March 01, 2022

Homemade Apple Scrap Vinegar (also called Homemade Apple Cider Vinegar - although there is a difference, including in the acidity level)



In our family, we don't waste food.  Before anything is discarded, thought is given to what else I can do with it.  When it comes to apples, I love getting the peels and scraps to make into homemade apple scrap vinegar.

Apple cider vinegar at the store is pretty expensive! You can make a similar homemade apple scrap vinegar for free.

You can't use it for home canning as it's not acidic enough but I don't use my apple cider vinegar for canning anyway.  We use it for daily health, or in a healthy tea or usually - salad dressings and side dishes like cucumber salads, etc.  

I love it because it's a little more 'drinkable' than the more acidic cider version, meaning it's not as strong.  It's not as 'harsh' on the palate but still has all the healthy, yummy goodness.)

It's SO EASY and all you need are apple scraps, a container and something to cover it with.

And time.  About 2-3 weeks.


My little 'ghost'...  


Take a peek under the cheesecloth... 


No longer fizzing, it's done fermenting.  It tastes and smells like a fresh apple vinegar smell.


Time to strain it into the container I'll be keeping it in.



In my case, I use an old apple cider vinegar bottle. 

Apple Scrap Vinegar

Apple peels and cores leftover from pie, applesauce, snacking, etc. (washed before you peeled them of course)
A clean glass jar or crock (nothing metal)
Cheesecloth and a rubber band

Place your scraps and peels into a very clean jar or crock - the size, according to how much you have.  It can be a tiny jar with one or two apples' scraps or a whole lot of cores and peels from a major home canning project and maybe use a large gallon jar.  

Add water to fill, making sure it is enough to cover the peels and cores. (I've never had a problem using water from the tap.  Our water is 'city' water but it works just fine in my apple vinegar and my homemade wines.)

Add sugar of your choice - and the amount doesn't have to be precise.  For my 2 cups of water I used 2 'scoops' of sugar which was probably close to about 2 tablespoons. 

Mix a bit, and make sure the liquid covers the apples.  They may float up and peek over the water a bit, that's fine - because you'll be pushing them down at least once day.  If you have a crock made for fermenting, you can use the weights to keep it down as well.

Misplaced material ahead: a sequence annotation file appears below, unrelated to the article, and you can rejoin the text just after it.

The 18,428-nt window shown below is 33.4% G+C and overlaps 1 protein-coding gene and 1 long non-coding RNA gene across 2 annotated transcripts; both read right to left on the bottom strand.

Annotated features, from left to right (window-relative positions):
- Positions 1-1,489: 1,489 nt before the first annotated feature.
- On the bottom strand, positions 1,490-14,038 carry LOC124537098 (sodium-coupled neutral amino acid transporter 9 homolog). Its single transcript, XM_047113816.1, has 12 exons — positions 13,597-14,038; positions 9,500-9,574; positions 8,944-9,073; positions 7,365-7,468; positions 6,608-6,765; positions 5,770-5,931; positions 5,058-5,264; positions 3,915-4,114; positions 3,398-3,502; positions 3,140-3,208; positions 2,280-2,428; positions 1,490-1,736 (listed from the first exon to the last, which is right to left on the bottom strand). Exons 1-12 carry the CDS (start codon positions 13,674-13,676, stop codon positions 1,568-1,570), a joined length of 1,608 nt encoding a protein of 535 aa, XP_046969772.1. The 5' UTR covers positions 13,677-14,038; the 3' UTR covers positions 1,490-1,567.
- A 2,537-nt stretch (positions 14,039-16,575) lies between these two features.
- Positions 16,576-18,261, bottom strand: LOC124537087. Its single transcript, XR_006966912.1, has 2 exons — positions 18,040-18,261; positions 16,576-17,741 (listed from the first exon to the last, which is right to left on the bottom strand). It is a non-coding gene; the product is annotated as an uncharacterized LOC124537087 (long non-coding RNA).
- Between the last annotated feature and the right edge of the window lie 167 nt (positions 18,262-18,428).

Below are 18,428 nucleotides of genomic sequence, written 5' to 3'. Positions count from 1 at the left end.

Cover with the cheesecloth to keep little fruit flies, dust, etc. out but also to let the gases escape as it ferments so it doesn't fizz all over the place and do a little blowing up so to speak. Secure with a rubber band.  Now, set it in a nice, calm, warmish out of the way place.   

For the next week or two, check it at least once a day, and using a clean utensil every time, push the apple scraps down into the water a few times to swish it.  Cover it back up.   Do it again tomorrow.  And the next day.

Within a few days you should start to smell a little apple cider vinegar smell.  It should be a good, fresh smell.  You can also taste it and it will be a light taste, but over the next few days should get stronger.  

Keep checking and pushing down the scraps until it no longer ferments - or shows 'fizzing' around the edges.  When it's 'still' it's done working.  At this point, strain it into your container through the cheesecloth.  Cap it loosely and let it sit another 2 weeks to develop an even deeper flavor.

Now you can use it.  Dressings, salads, teas, drinking, cooking... cleaning.  Whatever you use your regular apple cider vinegar for, except (again) canning as this isn't strong enough. 


 Don't have enough 'scraps' yet?  No problem.  Keep popping them into a container
in your freezer until you get an amount you want to turn into apple scrap vinegar.
Here is my new 'batch' of scraps started in the freezer.


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